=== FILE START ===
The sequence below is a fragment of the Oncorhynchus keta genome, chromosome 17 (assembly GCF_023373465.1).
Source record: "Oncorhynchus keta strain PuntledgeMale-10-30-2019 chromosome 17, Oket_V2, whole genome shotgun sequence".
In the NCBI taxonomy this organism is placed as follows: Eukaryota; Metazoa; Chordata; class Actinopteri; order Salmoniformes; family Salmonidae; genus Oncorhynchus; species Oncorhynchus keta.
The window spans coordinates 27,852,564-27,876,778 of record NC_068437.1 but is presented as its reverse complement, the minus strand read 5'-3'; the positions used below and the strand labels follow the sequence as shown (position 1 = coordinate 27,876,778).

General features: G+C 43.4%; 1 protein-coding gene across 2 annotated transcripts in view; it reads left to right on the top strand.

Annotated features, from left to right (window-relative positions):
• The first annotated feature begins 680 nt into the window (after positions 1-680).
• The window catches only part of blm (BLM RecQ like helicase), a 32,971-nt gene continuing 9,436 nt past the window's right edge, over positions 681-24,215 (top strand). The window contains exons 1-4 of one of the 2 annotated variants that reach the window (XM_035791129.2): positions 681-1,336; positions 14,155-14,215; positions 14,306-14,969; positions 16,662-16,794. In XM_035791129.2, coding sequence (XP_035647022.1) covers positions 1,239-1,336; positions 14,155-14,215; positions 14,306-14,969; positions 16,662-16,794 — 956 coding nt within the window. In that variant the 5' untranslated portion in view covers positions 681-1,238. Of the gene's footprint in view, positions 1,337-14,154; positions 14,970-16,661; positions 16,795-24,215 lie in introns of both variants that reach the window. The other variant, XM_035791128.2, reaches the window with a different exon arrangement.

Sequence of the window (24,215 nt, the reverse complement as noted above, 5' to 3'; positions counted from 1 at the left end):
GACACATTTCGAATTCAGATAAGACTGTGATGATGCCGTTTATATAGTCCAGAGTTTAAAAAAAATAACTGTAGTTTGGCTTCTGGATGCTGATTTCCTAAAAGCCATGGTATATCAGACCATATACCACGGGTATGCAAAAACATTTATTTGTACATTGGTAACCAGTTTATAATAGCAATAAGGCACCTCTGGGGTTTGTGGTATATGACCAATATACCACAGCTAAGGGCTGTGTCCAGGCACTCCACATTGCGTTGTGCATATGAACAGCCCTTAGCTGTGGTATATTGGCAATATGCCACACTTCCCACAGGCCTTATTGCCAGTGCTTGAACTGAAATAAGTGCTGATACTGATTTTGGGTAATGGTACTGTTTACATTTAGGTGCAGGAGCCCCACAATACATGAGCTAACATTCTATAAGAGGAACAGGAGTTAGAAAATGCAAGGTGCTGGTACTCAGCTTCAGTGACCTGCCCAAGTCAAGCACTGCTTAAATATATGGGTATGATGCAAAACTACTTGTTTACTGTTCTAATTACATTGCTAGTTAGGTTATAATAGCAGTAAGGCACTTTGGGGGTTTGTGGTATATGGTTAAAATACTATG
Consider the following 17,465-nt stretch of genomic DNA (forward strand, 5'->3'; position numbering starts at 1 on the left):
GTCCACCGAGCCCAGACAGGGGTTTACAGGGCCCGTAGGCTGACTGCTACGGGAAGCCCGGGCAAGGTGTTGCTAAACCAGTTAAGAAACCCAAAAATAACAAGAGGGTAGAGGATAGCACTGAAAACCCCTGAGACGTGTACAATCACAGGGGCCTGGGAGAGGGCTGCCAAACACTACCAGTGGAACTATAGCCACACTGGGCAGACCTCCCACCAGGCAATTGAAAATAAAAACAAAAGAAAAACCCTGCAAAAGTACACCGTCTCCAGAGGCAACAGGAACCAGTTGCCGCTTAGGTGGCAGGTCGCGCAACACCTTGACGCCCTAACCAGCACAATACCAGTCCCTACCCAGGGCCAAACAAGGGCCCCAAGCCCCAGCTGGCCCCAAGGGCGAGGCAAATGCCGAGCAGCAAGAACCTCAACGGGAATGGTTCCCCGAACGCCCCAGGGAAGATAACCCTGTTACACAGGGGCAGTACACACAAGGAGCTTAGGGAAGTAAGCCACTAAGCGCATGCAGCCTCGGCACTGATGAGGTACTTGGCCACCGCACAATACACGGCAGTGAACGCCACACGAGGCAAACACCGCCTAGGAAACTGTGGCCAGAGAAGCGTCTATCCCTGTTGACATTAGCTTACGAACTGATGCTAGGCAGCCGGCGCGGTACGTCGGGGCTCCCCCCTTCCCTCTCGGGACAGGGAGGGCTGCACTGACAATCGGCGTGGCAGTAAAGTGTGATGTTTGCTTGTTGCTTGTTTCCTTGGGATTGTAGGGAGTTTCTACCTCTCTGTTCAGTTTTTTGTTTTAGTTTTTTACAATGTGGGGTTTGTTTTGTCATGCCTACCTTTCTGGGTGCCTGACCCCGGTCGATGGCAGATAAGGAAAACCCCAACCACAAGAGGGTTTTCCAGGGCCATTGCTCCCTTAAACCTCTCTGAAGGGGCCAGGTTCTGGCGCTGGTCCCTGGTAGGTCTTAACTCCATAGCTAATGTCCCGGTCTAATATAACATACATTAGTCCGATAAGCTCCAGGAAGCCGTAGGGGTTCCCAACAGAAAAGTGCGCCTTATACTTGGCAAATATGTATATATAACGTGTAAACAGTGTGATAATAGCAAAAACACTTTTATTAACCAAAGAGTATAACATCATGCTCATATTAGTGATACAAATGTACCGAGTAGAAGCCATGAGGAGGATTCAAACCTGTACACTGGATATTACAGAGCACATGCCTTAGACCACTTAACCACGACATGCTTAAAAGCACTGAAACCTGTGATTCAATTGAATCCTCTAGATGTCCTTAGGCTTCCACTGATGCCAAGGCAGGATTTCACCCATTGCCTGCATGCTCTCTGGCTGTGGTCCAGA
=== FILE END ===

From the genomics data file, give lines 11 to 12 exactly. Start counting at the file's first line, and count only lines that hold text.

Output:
Consider the following 17,465-nt stretch of genomic DNA (forward strand, 5'->3'; position numbering starts at 1 on the left):
GTCCACCGAGCCCAGACAGGGGTTTACAGGGCCCGTAGGCTGACTGCTACGGGAAGCCCGGGCAAGGTGTTGCTAAACCAGTTAAGAAACCCAAAAATAACAAGAGGGTAGAGGATAGCACTGAAAACCCCTGAGACGTGTACAATCACAGGGGCCTGGGAGAGGGCTGCCAAACACTACCAGTGGAACTATAGCCACACTGGGCAGACCTCCCACCAGGCAATTGAAAATAAAAACAAAAGAAAAACCCTGCAAAAGTACACCGTCTCCAGAGGCAACAGGAACCAGTTGCCGCTTAGGTGGCAGGTCGCGCAACACCTTGACGCCCTAACCAGCACAATACCAGTCCCTACCCAGGGCCAAACAAGGGCCCCAAGCCCCAGCTGGCCCCAAGGGCGAGGCAAATGCCGAGCAGCAAGAACCTCAACGGGAATGGTTCCCCGAACGCCCCAGGGAAGATAACCCTGTTACACAGGGGCAGTACACACAAGGAGCTTAGGGAAGTAAGCCACTAAGCGCATGCAGCCTCGGCACTGATGAGGTACTTGGCCACCGCACAATACACGGCAGTGAACGCCACACGAGGCAAACACCGCCTAGGAAACTGTGGCCAGAGAAGCGTCTATCCCTGTTGACATTAGCTTACGAACTGATGCTAGGCAGCCGGCGCGGTACGTCGGGGCTCCCCCCTTCCCTCTCGGGACAGGGAGGGCTGCACTGACAATCGGCGTGGCAGTAAAGTGTGATGTTTGCTTGTTGCTTGTTTCCTTGGGATTGTAGGGAGTTTCTACCTCTCTGTTCAGTTTTTTGTTTTAGTTTTTTACAATGTGGGGTTTGTTTTGTCATGCCTACCTTTCTGGGTGCCTGACCCCGGTCGATGGCAGATAAGGAAAACCCCAACCACAAGAGGGTTTTCCAGGGCCATTGCTCCCTTAAACCTCTCTGAAGGGGCCAGGTTCTGGCGCTGGTCCCTGGTAGGTCTTAACTCCATAGCTAATGTCCCGGTCTAATATAACATACATTAGTCCGATAAGCTCCAGGAAGCCGTAGGGGTTCCCAACAGAAAAGTGCGCCTTATACTTGGCAAATATGTATATATAACGTGTAAACAGTGTGATAATAGCAAAAACACTTTTATTAACCAAAGAGTATAACATCATGCTCATATTAGTGATACAAATGTACCGAGTAGAAGCCATGAGGAGGATTCAAACCTGTACACTGGATATTACAGAGCACATGCCTTAGACCACTTAACCACGACATGCTTAAAAGCACTGAAACCTGTGATTCAATTGAATCCTCTAGATGTCCTTAGGCTTCCACTGATGCCAAGGCAGGATTTCACCCATTGCCTGCATGCTCTCTGGCTGTGGTCCAGA